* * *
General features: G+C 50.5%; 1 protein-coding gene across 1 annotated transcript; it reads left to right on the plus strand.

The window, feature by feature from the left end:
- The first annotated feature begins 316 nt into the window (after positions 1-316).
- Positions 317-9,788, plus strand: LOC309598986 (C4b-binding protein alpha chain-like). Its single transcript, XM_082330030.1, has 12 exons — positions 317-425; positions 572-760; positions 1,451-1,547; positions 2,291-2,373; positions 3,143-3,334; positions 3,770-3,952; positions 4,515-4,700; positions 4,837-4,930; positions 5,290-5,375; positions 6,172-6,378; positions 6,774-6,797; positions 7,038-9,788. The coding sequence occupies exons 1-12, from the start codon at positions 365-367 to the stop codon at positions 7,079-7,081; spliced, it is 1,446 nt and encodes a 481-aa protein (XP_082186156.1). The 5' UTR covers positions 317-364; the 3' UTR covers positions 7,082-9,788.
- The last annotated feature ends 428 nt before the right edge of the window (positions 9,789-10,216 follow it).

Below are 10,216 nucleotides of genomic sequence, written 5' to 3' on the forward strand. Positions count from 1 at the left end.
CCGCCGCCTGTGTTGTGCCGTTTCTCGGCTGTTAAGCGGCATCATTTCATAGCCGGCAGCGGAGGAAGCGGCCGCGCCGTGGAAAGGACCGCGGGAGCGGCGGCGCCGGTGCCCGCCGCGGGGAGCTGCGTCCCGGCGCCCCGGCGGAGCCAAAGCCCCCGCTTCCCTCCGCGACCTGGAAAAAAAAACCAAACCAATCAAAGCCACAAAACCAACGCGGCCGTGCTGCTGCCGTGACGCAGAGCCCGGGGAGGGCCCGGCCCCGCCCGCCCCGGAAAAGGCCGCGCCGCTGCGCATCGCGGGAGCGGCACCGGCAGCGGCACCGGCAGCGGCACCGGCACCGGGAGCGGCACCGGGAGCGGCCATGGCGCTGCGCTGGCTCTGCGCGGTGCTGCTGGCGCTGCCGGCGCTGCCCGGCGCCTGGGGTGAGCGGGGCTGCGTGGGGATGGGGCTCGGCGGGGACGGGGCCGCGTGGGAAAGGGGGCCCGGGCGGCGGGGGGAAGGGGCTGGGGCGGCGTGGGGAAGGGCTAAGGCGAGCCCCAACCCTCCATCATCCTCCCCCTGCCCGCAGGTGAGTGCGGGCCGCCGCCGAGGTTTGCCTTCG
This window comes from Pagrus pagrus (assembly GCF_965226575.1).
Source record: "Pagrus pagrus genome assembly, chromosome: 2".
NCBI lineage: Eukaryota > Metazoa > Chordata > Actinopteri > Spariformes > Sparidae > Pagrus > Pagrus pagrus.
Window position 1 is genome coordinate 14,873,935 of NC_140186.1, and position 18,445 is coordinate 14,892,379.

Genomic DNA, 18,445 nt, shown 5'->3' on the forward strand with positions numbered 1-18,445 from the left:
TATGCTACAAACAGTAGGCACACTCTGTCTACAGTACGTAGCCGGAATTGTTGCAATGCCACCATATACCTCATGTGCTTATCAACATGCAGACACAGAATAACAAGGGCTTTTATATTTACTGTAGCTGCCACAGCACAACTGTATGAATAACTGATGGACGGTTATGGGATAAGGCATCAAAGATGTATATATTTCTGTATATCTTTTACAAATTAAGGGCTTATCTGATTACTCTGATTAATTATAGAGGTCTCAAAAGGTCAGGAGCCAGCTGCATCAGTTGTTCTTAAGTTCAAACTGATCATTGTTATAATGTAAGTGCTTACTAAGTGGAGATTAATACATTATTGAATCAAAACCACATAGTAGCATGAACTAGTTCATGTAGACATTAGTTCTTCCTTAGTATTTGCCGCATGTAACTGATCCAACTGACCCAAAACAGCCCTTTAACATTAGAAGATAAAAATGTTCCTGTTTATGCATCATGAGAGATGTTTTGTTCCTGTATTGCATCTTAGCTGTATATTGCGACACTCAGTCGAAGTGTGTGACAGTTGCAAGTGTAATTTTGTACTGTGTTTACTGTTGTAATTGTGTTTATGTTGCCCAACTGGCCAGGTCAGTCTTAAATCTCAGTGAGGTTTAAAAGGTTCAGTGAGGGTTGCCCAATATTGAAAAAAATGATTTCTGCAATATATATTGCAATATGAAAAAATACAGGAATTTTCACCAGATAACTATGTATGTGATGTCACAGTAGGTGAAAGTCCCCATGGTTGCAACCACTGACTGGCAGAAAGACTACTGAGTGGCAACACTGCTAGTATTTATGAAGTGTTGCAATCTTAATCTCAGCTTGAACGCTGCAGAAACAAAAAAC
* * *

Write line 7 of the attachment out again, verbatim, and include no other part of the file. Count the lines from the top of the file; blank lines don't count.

CCGCCGCCTGTGTTGTGCCGTTTCTCGGCTGTTAAGCGGCATCATTTCATAGCCGGCAGCGGAGGAAGCGGCCGCGCCGTGGAAAGGACCGCGGGAGCGGCGGCGCCGGTGCCCGCCGCGGGGAGCTGCGTCCCGGCGCCCCGGCGGAGCCAAAGCCCCCGCTTCCCTCCGCGACCTGGAAAAAAAAACCAAACCAATCAAAGCCACAAAACCAACGCGGCCGTGCTGCTGCCGTGACGCAGAGCCCGGGGAGGGCCCGGCCCCGCCCGCCCCGGAAAAGGCCGCGCCGCTGCGCATCGCGGGAGCGGCACCGGCAGCGGCACCGGCAGCGGCACCGGCACCGGGAGCGGCACCGGGAGCGGCCATGGCGCTGCGCTGGCTCTGCGCGGTGCTGCTGGCGCTGCCGGCGCTGCCCGGCGCCTGGGGTGAGCGGGGCTGCGTGGGGATGGGGCTCGGCGGGGACGGGGCCGCGTGGGAAAGGGGGCCCGGGCGGCGGGGGGAAGGGGCTGGGGCGGCGTGGGGAAGGGCTAAGGCGAGCCCCAACCCTCCATCATCCTCCCCCTGCCCGCAGGTGAGTGCGGGCCGCCGCCGAGGTTTGCCTTCG